Avoiding the necessity of a vertical proton introduction, practical realization for streams of a few mA of which is questionable, however, in any event provides a considerable technical and economical effort.
Target material arranged at the periphery of the wheel takes up about one quarter of the wheel radius. It is, as indicated in greater detail hereinabove, preferably in the form of curved target segments or "pseudosegments" which provides the following advantages in comparison to a solid target ring:
Reduction of thermal stresses;
optimization of flow of cooling medium;
increase of the cooling surfaces;
minimization of the length of distance for heat conduction;
simplified assembly and, respectively, disassembly in the activated condition.
The thickness of the segments will depend on the particular application. Preferred are targets having a "layered structure" comprising segments for delivering and removing, as it is indicated in the lower portion of FIG. 1b. The curvature of the segments in the region of outflow in opposite to the direction indicated for the inflow. Motive power is, for example, provided by a disc-running-motor.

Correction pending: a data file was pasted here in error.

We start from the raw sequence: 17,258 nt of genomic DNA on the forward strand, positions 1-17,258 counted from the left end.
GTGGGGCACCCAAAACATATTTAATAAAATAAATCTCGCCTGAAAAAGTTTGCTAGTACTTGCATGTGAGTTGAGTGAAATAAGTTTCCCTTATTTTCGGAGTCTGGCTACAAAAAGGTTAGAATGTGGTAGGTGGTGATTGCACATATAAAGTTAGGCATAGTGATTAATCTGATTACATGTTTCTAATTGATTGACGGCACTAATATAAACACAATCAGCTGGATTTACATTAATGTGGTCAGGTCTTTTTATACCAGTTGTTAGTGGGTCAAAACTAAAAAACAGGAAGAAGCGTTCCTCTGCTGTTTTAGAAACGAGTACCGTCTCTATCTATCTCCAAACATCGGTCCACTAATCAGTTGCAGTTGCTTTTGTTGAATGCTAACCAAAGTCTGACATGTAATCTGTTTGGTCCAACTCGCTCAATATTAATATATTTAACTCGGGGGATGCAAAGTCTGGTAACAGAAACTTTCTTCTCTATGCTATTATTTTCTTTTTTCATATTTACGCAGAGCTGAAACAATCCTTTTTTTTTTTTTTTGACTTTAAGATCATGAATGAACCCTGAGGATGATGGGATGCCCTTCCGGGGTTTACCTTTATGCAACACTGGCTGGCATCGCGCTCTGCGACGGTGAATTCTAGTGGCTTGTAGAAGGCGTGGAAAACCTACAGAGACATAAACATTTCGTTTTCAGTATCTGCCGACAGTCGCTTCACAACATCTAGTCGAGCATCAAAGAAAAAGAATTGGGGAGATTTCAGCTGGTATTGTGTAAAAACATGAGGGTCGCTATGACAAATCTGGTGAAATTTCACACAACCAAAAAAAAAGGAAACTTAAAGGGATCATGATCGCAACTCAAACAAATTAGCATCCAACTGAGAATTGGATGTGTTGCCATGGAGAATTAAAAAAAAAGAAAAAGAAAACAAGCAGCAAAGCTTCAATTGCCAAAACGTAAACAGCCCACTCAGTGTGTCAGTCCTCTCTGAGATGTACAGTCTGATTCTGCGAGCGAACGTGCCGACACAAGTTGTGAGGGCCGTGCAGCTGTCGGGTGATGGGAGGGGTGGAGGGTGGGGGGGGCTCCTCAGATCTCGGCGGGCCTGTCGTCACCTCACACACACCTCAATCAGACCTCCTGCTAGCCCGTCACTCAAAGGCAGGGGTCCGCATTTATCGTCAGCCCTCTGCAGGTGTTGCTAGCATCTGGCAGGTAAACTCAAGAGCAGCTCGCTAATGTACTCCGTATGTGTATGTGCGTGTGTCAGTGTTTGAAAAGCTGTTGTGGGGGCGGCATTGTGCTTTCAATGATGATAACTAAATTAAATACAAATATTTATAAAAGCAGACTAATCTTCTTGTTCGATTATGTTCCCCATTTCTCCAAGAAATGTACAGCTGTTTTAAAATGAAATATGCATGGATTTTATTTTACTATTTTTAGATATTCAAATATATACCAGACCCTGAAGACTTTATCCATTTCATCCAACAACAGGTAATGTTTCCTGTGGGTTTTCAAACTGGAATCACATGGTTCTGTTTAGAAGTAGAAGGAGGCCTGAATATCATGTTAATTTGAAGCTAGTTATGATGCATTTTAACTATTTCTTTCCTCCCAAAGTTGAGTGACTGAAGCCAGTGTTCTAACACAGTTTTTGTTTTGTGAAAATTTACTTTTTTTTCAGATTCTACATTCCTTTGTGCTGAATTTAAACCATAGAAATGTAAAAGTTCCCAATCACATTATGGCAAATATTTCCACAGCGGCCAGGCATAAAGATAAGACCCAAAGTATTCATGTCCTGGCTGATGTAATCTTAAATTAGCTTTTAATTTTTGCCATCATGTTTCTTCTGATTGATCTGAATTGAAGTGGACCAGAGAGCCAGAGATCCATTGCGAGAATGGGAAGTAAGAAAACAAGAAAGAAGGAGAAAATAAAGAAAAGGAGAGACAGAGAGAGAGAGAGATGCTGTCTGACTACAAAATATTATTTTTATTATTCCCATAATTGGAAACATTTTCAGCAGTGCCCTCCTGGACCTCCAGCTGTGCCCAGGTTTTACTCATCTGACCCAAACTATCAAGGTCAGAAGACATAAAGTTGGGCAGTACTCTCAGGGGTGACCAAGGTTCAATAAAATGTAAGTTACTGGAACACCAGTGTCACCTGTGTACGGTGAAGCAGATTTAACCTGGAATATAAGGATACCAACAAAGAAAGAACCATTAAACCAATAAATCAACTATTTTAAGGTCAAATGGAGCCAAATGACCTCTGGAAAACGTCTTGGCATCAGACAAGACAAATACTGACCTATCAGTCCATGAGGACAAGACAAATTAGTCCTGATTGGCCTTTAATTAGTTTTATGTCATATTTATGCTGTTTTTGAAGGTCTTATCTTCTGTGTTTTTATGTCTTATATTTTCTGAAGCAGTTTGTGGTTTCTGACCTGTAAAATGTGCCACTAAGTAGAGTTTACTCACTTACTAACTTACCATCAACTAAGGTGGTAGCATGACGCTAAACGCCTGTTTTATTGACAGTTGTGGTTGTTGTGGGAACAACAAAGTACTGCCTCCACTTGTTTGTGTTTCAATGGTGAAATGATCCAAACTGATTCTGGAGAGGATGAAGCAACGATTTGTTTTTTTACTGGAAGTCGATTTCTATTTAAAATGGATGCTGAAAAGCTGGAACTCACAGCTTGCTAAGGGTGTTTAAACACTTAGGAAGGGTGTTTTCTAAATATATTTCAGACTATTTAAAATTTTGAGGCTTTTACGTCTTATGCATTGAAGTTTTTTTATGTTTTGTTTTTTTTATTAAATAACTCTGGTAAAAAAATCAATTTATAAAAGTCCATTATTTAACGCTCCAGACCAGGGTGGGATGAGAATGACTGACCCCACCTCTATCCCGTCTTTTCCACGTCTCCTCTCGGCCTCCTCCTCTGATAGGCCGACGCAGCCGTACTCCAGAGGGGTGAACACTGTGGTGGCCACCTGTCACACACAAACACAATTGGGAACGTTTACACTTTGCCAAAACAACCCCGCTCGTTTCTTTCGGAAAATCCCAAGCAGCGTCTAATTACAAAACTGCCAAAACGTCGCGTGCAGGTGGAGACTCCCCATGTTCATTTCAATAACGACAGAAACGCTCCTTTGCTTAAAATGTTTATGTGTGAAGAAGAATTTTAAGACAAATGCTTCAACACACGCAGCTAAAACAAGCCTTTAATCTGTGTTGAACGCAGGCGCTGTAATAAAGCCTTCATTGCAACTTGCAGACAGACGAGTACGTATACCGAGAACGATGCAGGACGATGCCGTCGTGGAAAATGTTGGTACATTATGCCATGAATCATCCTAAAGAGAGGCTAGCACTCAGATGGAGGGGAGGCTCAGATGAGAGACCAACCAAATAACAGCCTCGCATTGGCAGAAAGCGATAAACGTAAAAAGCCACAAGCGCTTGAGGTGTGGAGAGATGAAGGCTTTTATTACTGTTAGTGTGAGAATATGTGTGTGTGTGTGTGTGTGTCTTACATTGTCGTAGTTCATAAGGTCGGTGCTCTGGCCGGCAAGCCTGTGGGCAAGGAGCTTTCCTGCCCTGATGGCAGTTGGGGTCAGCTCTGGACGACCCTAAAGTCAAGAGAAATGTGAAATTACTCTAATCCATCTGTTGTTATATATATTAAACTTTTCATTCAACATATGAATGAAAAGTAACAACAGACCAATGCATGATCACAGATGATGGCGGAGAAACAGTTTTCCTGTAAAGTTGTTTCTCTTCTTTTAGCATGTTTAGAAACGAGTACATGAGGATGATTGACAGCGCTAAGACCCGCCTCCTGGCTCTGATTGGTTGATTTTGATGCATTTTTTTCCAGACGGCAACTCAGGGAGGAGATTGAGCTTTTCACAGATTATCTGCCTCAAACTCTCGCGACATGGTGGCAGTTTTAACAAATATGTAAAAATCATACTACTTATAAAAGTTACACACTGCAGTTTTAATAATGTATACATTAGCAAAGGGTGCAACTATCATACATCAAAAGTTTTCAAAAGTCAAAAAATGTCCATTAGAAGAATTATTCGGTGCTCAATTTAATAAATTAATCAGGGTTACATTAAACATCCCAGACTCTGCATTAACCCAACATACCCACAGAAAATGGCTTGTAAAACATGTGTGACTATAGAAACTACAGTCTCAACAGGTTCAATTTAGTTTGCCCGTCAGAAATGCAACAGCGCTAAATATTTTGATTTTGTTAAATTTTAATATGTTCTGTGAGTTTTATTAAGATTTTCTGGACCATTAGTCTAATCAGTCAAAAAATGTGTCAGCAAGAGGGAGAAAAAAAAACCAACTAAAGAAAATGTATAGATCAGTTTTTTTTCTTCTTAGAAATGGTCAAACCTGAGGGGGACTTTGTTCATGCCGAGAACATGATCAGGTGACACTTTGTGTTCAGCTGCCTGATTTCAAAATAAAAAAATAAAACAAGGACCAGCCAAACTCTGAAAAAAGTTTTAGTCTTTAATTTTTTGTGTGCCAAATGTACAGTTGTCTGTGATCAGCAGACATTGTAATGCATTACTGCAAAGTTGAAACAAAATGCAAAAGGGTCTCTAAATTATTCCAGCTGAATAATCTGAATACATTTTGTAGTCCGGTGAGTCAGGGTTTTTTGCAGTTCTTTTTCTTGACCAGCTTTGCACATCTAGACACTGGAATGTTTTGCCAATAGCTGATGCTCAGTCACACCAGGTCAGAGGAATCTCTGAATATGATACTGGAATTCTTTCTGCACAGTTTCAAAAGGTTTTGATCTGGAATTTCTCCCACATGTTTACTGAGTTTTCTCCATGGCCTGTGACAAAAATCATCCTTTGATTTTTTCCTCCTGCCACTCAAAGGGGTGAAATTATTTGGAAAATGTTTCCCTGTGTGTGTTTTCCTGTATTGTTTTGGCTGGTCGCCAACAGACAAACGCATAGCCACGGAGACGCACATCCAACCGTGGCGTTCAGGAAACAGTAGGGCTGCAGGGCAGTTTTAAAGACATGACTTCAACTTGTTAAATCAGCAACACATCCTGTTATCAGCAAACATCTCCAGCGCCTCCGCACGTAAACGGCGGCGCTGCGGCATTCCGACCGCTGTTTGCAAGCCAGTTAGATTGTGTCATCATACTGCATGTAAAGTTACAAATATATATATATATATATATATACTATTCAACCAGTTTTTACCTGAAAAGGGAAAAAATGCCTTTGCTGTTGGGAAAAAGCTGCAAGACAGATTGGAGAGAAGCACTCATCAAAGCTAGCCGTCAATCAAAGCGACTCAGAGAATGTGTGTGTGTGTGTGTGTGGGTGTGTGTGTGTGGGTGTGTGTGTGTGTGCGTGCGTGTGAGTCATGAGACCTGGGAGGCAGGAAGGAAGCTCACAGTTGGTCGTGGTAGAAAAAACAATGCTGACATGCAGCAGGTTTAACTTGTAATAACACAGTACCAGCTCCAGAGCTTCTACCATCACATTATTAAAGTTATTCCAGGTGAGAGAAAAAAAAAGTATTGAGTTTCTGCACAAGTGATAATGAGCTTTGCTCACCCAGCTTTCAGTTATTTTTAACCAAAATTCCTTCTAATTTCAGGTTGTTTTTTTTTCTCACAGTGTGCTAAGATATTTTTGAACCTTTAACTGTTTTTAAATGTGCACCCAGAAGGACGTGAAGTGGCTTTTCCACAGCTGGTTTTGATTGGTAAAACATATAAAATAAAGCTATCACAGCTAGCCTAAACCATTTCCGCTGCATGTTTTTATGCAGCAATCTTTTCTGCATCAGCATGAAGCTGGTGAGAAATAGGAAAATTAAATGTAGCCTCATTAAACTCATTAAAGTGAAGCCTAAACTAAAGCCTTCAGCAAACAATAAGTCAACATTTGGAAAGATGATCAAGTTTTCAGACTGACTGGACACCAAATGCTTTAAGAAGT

Aside from the variations of the rotary target with internal cooling, particularly by gap-like channels, of course, other embodiments with appropriately arranged bores (for cooling medium transport) in the target ring are feasible, as are also arrangements of target material in the shape of balls (as required, with two different diameters) about which cooling medium flows. The target ring can also be provided by a (stationary) liquid metal which can be cooled by means of conduits through which cooling medium flows.
In contrast to fixed targets already in use or under construction, the foregoing rotary target as described in accordance with the present invention for spallation-sources has many advantages. Particularly there is avoided the taxing fluid metal cooling system considered necessary for the considerable quantity of heat involved.
The present invention is, of course, in no way restricted to the specific disclosure of the specification and drawings, but also encompasses any modifications within the scope of the appended claims.
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|U.S. Classification||376/151, 376/194, 376/192, 976/DIG.443|
|International Classification||G21K5/08, H05H6/00|
|Cooperative Classification||G21K5/08, H05H6/00|
|European Classification||G21K5/08, H05H6/00|